Many clients have come to us suffering from some kind of chronic pain, be it lower back, a bit of arthritis, or a fussy hip for example. You may have heard that Pilates can help ease or help you manage common pains. We want to give you a program that will create strength and support in your body as a whole. So, success really requires the ability to have a clear dialogue.

Our job as Pilates teachers is to help you get moving in all the ways you want to keep living and enjoying life to its fullest. You should never be in pain during your session – and in Pilates, we do not “work through pain.” You might think that “toughing it out” is the way to go. But quite honestly, this is not the path we use toward greater strength, agility and balance.

Let’s take a “peek” inside a Pilates session, and give you tips on how to make the most of the appointment time with your teacher when it comes to communicating about pain or discomfort. This is applicable for both private and group classes as we want to be aware of the status of every individual coming in for their Pilates practice.

Health History

Along with your fitness level, include any significant pain or discomfort you’ve had history with when you fill out your initial New Client Forms and be sure to discuss it with your teacher. We interested in that background because it’s the starting point from which to help you moving forward.Office Worker with Neck Pain at desk

The 411

Every time you visit the studio, mention any health change updates, or anything that may have happened. For example, say the dog decided to take off after a rabbit and he pulled your shoulder suddenly with the leash. Or perhaps you spent long hours of cutting tree branches over your head so you’re much sorer than usual in the neck and shoulders.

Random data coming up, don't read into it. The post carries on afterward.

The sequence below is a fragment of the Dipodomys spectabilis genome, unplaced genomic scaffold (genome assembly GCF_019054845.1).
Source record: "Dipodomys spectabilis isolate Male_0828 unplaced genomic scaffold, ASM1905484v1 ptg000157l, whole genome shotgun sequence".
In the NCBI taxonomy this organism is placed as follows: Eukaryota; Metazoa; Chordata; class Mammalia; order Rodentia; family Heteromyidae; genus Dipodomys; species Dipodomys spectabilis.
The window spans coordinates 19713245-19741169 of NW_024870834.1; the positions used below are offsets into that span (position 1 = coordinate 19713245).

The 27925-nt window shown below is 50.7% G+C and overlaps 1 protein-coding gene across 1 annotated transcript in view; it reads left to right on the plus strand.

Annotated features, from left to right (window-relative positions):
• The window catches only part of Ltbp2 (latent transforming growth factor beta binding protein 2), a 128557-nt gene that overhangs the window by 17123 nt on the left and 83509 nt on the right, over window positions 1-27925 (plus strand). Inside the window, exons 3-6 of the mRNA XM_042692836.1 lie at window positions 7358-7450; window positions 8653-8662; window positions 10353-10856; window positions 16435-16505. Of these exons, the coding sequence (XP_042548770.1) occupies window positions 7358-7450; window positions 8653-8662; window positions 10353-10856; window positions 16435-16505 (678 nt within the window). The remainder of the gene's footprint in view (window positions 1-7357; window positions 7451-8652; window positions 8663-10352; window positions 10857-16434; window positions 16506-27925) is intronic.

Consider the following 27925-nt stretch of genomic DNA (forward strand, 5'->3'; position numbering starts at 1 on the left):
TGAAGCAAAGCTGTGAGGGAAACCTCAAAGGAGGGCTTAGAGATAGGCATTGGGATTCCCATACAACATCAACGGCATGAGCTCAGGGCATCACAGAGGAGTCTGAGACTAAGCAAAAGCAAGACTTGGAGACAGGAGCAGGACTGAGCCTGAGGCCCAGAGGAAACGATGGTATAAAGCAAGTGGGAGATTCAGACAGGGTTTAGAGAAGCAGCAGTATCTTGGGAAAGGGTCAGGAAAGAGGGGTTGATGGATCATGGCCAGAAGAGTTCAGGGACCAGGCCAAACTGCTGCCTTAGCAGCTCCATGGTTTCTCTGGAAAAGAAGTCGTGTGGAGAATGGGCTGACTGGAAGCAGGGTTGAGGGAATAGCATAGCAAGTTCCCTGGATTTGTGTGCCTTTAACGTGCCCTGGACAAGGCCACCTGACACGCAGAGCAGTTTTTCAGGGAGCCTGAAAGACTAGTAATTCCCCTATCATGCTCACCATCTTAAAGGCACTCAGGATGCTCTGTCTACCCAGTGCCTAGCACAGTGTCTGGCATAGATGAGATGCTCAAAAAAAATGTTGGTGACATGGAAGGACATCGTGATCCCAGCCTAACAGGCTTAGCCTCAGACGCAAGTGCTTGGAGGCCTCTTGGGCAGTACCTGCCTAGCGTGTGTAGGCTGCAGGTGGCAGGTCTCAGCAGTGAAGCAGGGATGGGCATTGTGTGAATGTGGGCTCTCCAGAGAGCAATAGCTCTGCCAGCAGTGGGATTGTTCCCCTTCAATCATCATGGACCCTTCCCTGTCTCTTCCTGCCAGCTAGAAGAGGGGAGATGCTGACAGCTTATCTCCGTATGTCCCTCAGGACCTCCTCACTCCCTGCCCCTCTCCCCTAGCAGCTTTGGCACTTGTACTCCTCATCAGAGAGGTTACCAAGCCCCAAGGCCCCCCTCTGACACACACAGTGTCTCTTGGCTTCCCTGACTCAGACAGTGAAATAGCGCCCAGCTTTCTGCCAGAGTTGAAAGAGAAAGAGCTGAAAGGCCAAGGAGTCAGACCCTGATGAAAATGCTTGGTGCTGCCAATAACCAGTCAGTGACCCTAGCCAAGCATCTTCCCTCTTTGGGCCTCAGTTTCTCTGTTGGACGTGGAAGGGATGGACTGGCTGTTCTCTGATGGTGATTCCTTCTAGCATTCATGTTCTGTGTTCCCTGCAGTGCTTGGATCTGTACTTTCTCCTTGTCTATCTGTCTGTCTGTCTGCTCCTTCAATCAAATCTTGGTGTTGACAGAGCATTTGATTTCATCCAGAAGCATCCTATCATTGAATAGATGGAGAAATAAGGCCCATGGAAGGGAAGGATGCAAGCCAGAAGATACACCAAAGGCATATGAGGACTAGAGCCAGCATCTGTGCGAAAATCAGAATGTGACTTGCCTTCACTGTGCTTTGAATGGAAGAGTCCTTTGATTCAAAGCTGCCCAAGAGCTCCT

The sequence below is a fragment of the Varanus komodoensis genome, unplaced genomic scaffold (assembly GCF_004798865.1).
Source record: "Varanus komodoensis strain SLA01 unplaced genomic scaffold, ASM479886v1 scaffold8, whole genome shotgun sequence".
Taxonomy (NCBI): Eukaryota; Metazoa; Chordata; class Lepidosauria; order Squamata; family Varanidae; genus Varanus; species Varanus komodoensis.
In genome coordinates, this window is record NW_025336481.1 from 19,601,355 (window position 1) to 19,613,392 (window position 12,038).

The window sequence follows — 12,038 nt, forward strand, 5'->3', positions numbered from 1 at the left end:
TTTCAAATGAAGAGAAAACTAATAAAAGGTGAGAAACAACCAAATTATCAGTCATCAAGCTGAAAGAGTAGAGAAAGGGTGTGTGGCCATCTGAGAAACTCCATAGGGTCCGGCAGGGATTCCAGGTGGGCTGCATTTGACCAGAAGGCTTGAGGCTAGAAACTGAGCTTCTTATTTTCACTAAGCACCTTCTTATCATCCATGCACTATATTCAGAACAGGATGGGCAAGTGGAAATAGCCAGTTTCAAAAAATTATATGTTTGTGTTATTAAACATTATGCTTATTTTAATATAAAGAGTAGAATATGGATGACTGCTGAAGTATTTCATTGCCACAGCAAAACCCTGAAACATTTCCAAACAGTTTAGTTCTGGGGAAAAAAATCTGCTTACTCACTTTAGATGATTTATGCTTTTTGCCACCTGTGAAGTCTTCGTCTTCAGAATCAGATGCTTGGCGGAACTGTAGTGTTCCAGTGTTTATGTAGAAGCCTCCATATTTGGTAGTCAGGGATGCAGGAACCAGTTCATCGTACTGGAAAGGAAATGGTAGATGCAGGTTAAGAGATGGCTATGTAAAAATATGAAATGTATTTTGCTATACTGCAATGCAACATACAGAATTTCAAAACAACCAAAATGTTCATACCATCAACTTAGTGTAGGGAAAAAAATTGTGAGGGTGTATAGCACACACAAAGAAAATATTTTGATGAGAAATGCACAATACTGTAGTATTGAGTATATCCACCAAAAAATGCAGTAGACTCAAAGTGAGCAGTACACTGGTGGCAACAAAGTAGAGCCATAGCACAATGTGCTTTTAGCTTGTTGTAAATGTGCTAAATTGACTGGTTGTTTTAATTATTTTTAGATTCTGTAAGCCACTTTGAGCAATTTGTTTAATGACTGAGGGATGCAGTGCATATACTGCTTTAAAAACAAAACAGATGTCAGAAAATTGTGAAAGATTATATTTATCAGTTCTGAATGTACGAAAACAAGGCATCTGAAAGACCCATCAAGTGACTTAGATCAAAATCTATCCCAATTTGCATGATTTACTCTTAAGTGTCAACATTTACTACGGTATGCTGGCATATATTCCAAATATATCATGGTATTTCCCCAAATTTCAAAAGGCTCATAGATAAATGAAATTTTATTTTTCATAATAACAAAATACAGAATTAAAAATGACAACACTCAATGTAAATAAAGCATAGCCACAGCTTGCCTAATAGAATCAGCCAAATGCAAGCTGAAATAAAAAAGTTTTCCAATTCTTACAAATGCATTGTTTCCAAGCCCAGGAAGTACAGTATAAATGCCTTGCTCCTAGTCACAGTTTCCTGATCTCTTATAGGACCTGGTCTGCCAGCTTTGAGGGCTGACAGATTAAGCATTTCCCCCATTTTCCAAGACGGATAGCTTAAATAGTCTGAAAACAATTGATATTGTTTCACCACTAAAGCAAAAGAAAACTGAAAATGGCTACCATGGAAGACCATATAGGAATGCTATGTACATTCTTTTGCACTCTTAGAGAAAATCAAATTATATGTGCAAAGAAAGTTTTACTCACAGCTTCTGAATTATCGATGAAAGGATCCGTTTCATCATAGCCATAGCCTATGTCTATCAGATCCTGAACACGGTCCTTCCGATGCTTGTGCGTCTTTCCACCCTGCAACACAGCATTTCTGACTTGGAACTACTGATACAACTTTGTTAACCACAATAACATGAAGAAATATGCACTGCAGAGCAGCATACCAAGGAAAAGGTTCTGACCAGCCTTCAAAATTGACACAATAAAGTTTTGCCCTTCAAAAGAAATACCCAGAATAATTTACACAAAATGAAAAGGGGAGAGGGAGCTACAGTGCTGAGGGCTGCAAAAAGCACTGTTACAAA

Even though we’re working the body as a whole, knowing this kind of detail before we begin means we can tweak and tailor the session more specifically to what might need more attention in your body.

Be as specific as you can

It’s important for us teachers to know that something “hurts” or that you have pain during a certain movement. If you can be observant and share specifics about it, that will most certainly help us fine tune your Pilates program.

In some cases, a discomfort you might be feeling, may simply be a set of muscles you haven’t accessed before, or in a looooong time. So maybe it’s a new sensation of muscles working correctly. And it’s important to share that with your teacher too, so that we recognize whether or not we’re on the right track!

By the way, you don’t have to have a lot of technical terms to be specific either. Here are some examples:

  • My knee hurts when I go up the stairs, but not when I’m going down.
  • It feels like a pull or a strain rather than a joint or a nerve thing.
  • It’s a dull ache that feels like it’s in the muscle here (point to where it is), and it seems to be the worst when I first get up in the morning.

On the other hand, here are examples that don’t give enough specific information:

  • This bothers my shoulder
  • I feel it in my neck
  • Something is going on with my wrist

If you don’t have another way to describe what you’re sensing, that’s very much OK. It’s better to mention it, regardless. And then your teacher can ask you follow-up questions to gain further understanding.

Don’t miss the moment

I’ve had sessions come to an end when my client finally shares she was experiencing discomfort during the such-and-such exercise 20 minutes ago. Okay now, finding out after wards is a bit helpful. However, we missed a valuable opportunity to direct change in the moment where it would have been the most effective.

Most everyone who comes to us is indeed looking for a change and that’s what brought them to Pilates. So it’s important not to miss out on the dialogue as part of the foundation for your session.

It’s your program! And we as teachers want to provide you with the adjustments, cues and tools that help you, feel strong, confident and empowered.

We look forward to working with you in the studio!

Get the Most from you Pilates Session: Communicating about Pain summary

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